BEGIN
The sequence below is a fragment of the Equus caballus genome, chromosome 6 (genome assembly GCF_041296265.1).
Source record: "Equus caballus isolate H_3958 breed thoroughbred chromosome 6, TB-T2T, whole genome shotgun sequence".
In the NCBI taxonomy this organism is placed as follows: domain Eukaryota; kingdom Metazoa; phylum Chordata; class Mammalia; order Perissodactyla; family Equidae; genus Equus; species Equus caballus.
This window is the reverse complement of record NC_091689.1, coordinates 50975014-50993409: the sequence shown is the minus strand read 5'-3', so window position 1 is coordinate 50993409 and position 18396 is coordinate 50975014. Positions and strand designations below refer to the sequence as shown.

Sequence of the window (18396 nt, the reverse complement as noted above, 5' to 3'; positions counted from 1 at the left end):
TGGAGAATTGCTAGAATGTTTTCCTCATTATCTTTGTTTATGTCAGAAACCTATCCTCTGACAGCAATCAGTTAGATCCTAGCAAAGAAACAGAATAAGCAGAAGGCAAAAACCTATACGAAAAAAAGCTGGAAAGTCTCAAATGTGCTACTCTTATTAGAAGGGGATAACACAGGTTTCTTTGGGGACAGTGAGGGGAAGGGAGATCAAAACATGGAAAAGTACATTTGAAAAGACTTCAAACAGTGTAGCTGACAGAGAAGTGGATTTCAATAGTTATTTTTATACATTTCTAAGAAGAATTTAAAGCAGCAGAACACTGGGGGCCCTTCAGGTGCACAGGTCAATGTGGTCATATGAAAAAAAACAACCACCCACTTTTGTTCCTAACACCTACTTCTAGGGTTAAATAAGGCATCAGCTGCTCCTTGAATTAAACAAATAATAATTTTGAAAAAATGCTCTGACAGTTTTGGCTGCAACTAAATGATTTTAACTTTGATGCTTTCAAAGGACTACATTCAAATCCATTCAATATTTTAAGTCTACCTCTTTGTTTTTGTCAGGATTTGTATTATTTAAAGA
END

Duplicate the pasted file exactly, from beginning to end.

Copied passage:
The sequence below is a fragment of the Equus caballus genome, chromosome 6 (genome assembly GCF_041296265.1).
Source record: "Equus caballus isolate H_3958 breed thoroughbred chromosome 6, TB-T2T, whole genome shotgun sequence".
In the NCBI taxonomy this organism is placed as follows: domain Eukaryota; kingdom Metazoa; phylum Chordata; class Mammalia; order Perissodactyla; family Equidae; genus Equus; species Equus caballus.
This window is the reverse complement of record NC_091689.1, coordinates 50975014-50993409: the sequence shown is the minus strand read 5'-3', so window position 1 is coordinate 50993409 and position 18396 is coordinate 50975014. Positions and strand designations below refer to the sequence as shown.

Sequence of the window (18396 nt, the reverse complement as noted above, 5' to 3'; positions counted from 1 at the left end):
TGGAGAATTGCTAGAATGTTTTCCTCATTATCTTTGTTTATGTCAGAAACCTATCCTCTGACAGCAATCAGTTAGATCCTAGCAAAGAAACAGAATAAGCAGAAGGCAAAAACCTATACGAAAAAAAGCTGGAAAGTCTCAAATGTGCTACTCTTATTAGAAGGGGATAACACAGGTTTCTTTGGGGACAGTGAGGGGAAGGGAGATCAAAACATGGAAAAGTACATTTGAAAAGACTTCAAACAGTGTAGCTGACAGAGAAGTGGATTTCAATAGTTATTTTTATACATTTCTAAGAAGAATTTAAAGCAGCAGAACACTGGGGGCCCTTCAGGTGCACAGGTCAATGTGGTCATATGAAAAAAAACAACCACCCACTTTTGTTCCTAACACCTACTTCTAGGGTTAAATAAGGCATCAGCTGCTCCTTGAATTAAACAAATAATAATTTTGAAAAAATGCTCTGACAGTTTTGGCTGCAACTAAATGATTTTAACTTTGATGCTTTCAAAGGACTACATTCAAATCCATTCAATATTTTAAGTCTACCTCTTTGTTTTTGTCAGGATTTGTATTATTTAAAGA